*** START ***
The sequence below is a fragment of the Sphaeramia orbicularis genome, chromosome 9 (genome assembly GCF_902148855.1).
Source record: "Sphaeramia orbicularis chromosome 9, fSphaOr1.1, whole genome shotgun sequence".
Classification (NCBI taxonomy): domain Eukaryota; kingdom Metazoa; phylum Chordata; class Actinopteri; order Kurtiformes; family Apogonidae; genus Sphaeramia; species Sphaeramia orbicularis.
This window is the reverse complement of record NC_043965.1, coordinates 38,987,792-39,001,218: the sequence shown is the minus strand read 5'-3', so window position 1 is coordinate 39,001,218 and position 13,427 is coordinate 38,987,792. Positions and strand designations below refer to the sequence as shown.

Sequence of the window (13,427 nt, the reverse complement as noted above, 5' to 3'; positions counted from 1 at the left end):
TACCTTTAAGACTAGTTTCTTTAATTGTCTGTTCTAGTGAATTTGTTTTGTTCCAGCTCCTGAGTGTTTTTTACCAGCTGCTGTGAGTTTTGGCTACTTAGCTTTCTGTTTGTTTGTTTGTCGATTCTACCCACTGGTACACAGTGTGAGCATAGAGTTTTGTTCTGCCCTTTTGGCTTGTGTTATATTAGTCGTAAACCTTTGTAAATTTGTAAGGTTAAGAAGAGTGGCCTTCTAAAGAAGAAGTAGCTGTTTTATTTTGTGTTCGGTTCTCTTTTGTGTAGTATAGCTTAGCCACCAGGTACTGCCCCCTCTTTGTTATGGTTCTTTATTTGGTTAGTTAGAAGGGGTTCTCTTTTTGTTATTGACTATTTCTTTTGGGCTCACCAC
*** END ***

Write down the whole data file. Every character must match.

The sequence below is a fragment of the Sphaeramia orbicularis genome, chromosome 9 (genome assembly GCF_902148855.1).
Source record: "Sphaeramia orbicularis chromosome 9, fSphaOr1.1, whole genome shotgun sequence".
Classification (NCBI taxonomy): domain Eukaryota; kingdom Metazoa; phylum Chordata; class Actinopteri; order Kurtiformes; family Apogonidae; genus Sphaeramia; species Sphaeramia orbicularis.
This window is the reverse complement of record NC_043965.1, coordinates 38,987,792-39,001,218: the sequence shown is the minus strand read 5'-3', so window position 1 is coordinate 39,001,218 and position 13,427 is coordinate 38,987,792. Positions and strand designations below refer to the sequence as shown.

Sequence of the window (13,427 nt, the reverse complement as noted above, 5' to 3'; positions counted from 1 at the left end):
TACCTTTAAGACTAGTTTCTTTAATTGTCTGTTCTAGTGAATTTGTTTTGTTCCAGCTCCTGAGTGTTTTTTACCAGCTGCTGTGAGTTTTGGCTACTTAGCTTTCTGTTTGTTTGTTTGTCGATTCTACCCACTGGTACACAGTGTGAGCATAGAGTTTTGTTCTGCCCTTTTGGCTTGTGTTATATTAGTCGTAAACCTTTGTAAATTTGTAAGGTTAAGAAGAGTGGCCTTCTAAAGAAGAAGTAGCTGTTTTATTTTGTGTTCGGTTCTCTTTTGTGTAGTATAGCTTAGCCACCAGGTACTGCCCCCTCTTTGTTATGGTTCTTTATTTGGTTAGTTAGAAGGGGTTCTCTTTTTGTTATTGACTATTTCTTTTGGGCTCACCAC